In about a week after the arrival of Elizabeth's letter, we returned to Geneva. The sweet girl welcomed me with warm affection; yet tears were in her eyes, as she beheld my emaciated frame and feverish cheeks. I saw a change in her also. She was thinner, and had lost much of that heavenly vivacity that had before charmed me; but her gentleness, and soft looks of compassion, made her a more fit companion for one blasted and miserable as I was.
The tranquillity which I now enjoyed did not endure. Memory brought madness with it; and when I thought of what had passed, a real insanity possessed me; sometimes I was furious, and burnt with rage; sometimes low and despondent. I neither spoke, nor looked at any one, but sat motionless, bewildered by the multitude of miseries that overcame me.
Elizabeth alone had the power to draw me from these fits; her gentle voice would soothe me when transported by passion, and inspire me with human feelings when sunk in torpor. She wept with me, and for me. When reason returned, she would remonstrate, and endeavour to inspire me with resignation. Ah! it is well for the unfortunate to be resigned, but for the guilty there is no peace. The agonies of remorse poison the luxury there is otherwise sometimes found in indulging the excess of grief. Soon after my arrival, my father spoke of my immediate marriage with Elizabeth. I remained silent.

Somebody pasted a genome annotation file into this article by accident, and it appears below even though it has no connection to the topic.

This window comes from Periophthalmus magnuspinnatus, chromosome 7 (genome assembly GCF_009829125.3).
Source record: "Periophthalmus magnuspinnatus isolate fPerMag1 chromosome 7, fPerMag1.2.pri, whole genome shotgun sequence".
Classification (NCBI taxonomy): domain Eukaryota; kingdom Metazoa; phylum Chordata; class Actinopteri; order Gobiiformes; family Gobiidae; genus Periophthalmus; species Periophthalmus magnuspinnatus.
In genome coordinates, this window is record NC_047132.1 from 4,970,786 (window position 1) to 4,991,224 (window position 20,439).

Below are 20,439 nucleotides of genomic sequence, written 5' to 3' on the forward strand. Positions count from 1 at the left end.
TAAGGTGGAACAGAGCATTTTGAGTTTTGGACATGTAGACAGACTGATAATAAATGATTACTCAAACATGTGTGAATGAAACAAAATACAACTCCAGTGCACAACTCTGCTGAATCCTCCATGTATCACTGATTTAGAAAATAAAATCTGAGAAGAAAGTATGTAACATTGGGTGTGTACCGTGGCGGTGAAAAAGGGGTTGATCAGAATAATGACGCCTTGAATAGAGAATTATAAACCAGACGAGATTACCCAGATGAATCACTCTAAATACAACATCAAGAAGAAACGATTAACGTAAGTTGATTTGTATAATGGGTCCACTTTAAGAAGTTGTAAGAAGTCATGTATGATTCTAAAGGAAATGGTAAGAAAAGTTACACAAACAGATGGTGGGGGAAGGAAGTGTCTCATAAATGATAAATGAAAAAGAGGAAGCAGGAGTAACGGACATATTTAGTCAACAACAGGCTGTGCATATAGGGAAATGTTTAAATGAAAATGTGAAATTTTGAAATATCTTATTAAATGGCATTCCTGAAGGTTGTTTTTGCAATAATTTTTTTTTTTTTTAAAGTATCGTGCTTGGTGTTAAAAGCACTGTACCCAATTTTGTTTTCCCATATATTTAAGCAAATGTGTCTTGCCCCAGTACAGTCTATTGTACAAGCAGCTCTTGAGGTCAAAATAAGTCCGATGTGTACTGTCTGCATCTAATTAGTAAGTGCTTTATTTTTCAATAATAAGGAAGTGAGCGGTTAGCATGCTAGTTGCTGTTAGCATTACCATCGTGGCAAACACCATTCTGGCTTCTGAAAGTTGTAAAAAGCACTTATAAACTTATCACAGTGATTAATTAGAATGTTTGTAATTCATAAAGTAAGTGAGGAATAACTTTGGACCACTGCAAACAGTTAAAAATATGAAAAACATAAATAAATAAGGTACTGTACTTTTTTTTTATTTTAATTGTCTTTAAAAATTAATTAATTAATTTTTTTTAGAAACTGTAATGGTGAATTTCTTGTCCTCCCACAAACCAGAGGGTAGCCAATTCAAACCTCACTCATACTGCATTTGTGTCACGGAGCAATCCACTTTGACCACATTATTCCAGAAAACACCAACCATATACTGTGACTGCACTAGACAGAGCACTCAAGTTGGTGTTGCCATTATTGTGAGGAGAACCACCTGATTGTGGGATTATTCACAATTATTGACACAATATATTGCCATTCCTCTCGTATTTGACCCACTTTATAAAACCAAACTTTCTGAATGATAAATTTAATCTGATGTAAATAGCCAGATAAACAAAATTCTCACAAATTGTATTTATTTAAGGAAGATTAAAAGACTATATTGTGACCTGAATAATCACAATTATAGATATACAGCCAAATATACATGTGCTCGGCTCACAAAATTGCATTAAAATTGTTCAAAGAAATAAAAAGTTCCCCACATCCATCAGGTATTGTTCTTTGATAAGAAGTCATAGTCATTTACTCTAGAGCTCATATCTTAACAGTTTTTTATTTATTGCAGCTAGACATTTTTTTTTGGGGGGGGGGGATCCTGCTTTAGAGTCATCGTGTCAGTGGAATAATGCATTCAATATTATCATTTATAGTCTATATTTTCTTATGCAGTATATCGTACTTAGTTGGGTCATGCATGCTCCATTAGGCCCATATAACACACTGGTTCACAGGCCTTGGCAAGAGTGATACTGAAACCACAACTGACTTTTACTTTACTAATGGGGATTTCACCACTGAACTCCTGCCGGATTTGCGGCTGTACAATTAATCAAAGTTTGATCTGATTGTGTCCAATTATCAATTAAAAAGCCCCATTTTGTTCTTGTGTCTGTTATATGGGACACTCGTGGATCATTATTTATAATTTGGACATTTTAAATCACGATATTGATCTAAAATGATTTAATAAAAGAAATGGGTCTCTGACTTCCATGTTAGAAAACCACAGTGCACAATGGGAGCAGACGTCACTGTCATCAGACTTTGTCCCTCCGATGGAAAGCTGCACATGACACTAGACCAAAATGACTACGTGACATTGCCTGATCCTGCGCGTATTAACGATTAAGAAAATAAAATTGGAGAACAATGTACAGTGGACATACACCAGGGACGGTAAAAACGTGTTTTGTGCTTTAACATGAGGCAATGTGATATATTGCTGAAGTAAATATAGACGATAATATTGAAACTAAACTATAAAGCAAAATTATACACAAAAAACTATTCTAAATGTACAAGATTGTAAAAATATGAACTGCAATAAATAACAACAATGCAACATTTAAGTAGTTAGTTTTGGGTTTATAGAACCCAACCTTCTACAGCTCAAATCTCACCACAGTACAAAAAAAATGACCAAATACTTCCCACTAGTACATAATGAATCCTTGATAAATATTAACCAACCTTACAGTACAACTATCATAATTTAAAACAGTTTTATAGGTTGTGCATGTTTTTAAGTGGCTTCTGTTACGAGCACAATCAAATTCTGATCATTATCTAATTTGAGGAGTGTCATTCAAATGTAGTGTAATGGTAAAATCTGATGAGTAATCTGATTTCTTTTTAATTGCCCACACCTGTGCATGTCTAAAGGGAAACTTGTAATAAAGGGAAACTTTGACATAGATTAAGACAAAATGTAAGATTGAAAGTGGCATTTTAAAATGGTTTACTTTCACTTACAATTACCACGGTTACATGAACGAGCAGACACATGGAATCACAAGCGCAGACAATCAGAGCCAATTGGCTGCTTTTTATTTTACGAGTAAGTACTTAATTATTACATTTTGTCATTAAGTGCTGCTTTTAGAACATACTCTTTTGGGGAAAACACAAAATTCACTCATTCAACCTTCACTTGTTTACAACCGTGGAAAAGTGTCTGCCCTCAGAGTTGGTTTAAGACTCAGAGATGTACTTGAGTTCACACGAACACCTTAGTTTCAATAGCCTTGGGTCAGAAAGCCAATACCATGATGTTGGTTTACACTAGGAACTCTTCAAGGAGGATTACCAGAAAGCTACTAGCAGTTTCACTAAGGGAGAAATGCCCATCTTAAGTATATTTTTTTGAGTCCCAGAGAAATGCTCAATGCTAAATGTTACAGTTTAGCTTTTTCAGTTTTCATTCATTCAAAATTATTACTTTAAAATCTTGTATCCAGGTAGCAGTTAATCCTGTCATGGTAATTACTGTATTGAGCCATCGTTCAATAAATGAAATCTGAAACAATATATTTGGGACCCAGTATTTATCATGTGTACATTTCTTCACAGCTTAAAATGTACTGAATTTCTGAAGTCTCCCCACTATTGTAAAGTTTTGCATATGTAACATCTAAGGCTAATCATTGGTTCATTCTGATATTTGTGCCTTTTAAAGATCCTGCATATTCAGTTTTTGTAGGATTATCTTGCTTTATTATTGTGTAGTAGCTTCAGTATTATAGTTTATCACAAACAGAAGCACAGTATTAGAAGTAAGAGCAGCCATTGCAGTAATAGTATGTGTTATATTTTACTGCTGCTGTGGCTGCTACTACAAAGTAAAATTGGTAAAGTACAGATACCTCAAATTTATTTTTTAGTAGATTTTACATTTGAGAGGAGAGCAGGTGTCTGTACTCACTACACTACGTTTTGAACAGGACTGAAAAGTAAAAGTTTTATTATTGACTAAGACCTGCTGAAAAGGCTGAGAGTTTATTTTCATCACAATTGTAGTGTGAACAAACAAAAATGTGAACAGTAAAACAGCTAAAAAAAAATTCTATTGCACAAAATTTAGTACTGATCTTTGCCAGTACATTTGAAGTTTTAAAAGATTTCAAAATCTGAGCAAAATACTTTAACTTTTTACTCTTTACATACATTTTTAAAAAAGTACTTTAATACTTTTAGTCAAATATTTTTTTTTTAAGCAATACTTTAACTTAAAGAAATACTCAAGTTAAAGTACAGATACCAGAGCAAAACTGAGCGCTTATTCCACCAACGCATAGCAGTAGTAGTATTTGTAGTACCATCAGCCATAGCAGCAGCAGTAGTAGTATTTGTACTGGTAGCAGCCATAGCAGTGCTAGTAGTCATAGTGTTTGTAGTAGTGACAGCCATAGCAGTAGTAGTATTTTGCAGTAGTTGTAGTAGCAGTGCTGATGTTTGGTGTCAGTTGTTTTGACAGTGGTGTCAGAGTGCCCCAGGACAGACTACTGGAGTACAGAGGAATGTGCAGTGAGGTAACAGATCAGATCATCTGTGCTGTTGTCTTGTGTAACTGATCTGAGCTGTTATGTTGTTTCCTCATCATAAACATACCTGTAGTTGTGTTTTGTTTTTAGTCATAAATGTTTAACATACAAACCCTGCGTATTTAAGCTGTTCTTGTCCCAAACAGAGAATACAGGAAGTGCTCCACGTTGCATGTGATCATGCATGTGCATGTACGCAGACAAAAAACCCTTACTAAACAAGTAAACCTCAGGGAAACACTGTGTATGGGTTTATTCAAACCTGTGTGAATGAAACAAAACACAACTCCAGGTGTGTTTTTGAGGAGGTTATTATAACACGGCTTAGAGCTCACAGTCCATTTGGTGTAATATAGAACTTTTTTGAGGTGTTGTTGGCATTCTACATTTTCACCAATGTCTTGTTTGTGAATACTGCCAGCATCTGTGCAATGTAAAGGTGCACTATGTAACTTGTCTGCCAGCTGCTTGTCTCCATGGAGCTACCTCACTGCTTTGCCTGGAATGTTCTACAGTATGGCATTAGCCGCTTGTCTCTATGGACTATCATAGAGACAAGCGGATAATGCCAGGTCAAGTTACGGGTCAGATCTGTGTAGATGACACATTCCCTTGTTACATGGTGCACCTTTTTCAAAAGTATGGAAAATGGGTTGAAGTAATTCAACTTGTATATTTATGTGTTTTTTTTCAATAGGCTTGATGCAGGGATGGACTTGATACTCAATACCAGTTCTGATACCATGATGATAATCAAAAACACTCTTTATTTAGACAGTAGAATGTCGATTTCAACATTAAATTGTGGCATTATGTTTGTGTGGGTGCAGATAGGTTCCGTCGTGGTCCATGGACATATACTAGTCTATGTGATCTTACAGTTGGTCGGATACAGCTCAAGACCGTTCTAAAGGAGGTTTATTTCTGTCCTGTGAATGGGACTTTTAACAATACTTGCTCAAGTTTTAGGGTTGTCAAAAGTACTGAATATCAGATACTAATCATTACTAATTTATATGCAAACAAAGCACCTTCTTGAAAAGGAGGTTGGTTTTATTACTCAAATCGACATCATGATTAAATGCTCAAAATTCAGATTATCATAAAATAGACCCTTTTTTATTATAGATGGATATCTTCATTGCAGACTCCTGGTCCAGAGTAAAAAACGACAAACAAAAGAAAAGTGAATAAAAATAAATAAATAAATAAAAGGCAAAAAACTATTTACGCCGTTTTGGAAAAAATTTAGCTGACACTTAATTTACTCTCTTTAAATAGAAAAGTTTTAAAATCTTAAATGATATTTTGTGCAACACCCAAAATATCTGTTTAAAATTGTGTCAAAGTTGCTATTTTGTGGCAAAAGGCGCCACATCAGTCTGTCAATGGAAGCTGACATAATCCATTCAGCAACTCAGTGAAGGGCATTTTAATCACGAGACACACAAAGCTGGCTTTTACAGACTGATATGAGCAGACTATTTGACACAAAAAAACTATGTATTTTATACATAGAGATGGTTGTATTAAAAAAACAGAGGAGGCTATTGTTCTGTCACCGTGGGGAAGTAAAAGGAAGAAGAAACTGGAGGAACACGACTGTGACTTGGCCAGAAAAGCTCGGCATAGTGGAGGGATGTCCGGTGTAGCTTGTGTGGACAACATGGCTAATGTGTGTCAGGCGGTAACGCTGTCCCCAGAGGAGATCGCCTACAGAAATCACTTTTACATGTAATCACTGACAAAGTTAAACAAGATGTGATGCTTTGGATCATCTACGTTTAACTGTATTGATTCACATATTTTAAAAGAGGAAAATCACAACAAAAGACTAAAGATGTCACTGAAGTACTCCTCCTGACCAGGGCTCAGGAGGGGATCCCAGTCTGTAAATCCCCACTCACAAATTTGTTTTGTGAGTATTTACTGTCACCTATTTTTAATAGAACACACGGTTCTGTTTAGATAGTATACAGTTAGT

"Have you, then, some other attachment?"
"None on earth. I love Elizabeth, and look forward to our union with delight. Let the day therefore be fixed; and on it I will consecrate myself, in life or death, to the happiness of my cousin."
"My dear Victor, do not speak thus. Heavy misfortunes have befallen us; but let us only cling closer to what remains, and transfer our love for those whom we have lost, to those who yet live. Our circle will be small, but bound close by the ties of affection and mutual misfortune. And when time shall have softened your despair, new and dear objects of care will be born to replace those of whom we have been so cruelly deprived."
Such were the lessons of my father. But to me the